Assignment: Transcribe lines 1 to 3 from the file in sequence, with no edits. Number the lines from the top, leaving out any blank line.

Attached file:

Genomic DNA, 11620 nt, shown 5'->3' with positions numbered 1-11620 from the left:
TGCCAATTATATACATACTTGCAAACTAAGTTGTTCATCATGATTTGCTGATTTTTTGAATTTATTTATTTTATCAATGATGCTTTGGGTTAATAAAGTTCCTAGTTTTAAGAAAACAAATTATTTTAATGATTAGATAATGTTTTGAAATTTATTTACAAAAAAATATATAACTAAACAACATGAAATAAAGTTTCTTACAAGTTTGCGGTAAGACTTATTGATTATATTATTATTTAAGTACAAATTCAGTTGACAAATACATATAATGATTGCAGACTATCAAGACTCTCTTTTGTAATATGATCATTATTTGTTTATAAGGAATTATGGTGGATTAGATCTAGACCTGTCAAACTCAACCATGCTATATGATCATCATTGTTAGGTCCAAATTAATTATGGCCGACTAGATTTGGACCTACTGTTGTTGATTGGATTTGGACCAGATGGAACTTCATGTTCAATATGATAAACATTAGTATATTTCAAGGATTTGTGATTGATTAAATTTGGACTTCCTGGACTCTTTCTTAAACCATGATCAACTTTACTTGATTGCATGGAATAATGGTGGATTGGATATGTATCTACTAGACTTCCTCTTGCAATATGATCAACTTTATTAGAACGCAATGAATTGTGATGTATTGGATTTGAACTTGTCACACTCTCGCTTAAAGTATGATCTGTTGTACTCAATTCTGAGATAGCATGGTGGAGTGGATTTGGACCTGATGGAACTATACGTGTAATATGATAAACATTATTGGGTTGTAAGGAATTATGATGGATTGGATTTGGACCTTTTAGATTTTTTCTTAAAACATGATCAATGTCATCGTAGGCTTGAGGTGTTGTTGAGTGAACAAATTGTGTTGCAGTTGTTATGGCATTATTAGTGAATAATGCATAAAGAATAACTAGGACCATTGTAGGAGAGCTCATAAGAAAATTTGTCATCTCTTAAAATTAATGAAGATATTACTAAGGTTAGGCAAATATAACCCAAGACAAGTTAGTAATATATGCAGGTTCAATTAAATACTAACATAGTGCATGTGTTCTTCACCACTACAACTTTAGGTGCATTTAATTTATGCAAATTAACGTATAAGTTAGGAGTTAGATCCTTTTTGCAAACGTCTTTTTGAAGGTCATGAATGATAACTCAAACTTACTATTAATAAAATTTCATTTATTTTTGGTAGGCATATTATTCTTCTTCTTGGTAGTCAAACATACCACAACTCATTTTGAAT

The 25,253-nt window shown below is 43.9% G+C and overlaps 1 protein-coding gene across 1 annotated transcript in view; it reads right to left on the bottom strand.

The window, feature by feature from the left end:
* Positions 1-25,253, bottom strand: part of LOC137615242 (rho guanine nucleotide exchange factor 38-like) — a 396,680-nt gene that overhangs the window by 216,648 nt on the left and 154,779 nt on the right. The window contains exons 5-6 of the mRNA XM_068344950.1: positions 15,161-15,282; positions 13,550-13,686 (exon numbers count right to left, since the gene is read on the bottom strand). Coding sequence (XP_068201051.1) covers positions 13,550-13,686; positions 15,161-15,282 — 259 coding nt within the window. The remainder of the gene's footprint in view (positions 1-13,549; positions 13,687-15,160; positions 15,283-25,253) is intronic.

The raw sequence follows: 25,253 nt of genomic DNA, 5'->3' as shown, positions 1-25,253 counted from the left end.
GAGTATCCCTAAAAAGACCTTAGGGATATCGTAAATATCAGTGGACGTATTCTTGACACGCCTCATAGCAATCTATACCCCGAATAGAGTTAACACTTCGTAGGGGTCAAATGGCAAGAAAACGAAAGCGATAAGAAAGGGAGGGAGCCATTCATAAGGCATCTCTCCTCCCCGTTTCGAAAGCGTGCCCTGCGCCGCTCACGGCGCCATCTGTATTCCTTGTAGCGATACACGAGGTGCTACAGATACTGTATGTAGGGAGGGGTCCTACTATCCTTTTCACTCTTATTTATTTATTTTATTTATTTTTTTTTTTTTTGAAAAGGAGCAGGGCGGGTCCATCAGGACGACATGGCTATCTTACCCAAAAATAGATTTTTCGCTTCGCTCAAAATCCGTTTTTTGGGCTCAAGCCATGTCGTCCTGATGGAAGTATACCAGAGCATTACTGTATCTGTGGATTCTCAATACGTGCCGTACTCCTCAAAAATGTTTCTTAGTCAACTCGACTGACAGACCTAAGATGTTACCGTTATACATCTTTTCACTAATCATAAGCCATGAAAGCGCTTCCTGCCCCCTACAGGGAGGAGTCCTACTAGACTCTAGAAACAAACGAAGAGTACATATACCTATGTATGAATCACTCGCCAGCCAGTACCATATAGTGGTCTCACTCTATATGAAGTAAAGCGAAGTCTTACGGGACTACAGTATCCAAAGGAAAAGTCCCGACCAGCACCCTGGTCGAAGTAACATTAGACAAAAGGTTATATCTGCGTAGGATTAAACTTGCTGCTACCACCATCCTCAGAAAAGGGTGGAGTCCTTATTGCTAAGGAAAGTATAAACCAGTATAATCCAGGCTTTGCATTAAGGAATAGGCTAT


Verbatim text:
Genomic DNA, 11620 nt, shown 5'->3' with positions numbered 1-11620 from the left:
TGCCAATTATATACATACTTGCAAACTAAGTTGTTCATCATGATTTGCTGATTTTTTGAATTTATTTATTTTATCAATGATGCTTTGGGTTAATAAAGTTCCTAGTTTTAAGAAAACAAATTATTTTAATGATTAGATAATGTTTTGAAATTTATTTACAAAAAAATATATAACTAAACAACATGAAATAAAGTTTCTTACAAGTTTGCGGTAAGACTTATTGATTATATTATTATTTAAGTACAAATTCAGTTGACAAATACATATAATGATTGCAGACTATCAAGACTCTCTTTTGTAATATGATCATTATTTGTTTATAAGGAATTATGGTGGATTAGATCTAGACCTGTCAAACTCAACCATGCTATATGATCATCATTGTTAGGTCCAAATTAATTATGGCCGACTAGATTTGGACCTACTGTTGTTGATTGGATTTGGACCAGATGGAACTTCATGTTCAATATGATAAACATTAGTATATTTCAAGGATTTGTGATTGATTAAATTTGGACTTCCTGGACTCTTTCTTAAACCATGATCAACTTTACTTGATTGCATGGAATAATGGTGGATTGGATATGTATCTACTAGACTTCCTCTTGCAATATGATCAACTTTATTAGAACGCAATGAATTGTGATGTATTGGATTTGAACTTGTCACACTCTCGCTTAAAGTATGATCTGTTGTACTCAATTCTGAGATAGCATGGTGGAGTGGATTTGGACCTGATGGAACTATACGTGTAATATGATAAACATTATTGGGTTGTAAGGAATTATGATGGATTGGATTTGGACCTTTTAGATTTTTTCTTAAAACATGATCAATGTCATCGTAGGCTTGAGGTGTTGTTGAGTGAACAAATTGTGTTGCAGTTGTTATGGCATTATTAGTGAATAATGCATAAAGAATAACTAGGACCATTGTAGGAGAGCTCATAAGAAAATTTGTCATCTCTTAAAATTAATGAAGATATTACTAAGGTTAGGCAAATATAACCCAAGACAAGTTAGTAATATATGCAGGTTCAATTAAATACTAACATAGTGCATGTGTTCTTCACCACTACAACTTTAGGTGCATTTAATTTATGCAAATTAACGTATAAGTTAGGAGTTAGATCCTTTTTGCAAACGTCTTTTTGAAGGTCATGAATGATAACTCAAACTTACTATTAATAAAATTTCATTTATTTTTGGTAGGCATATTATTCTTCTTCTTGGTAGTCAAACATACCACAACTCATTTTGAAT

The 25,253-nt window shown below is 43.9% G+C and overlaps 1 protein-coding gene across 1 annotated transcript in view; it reads right to left on the bottom strand.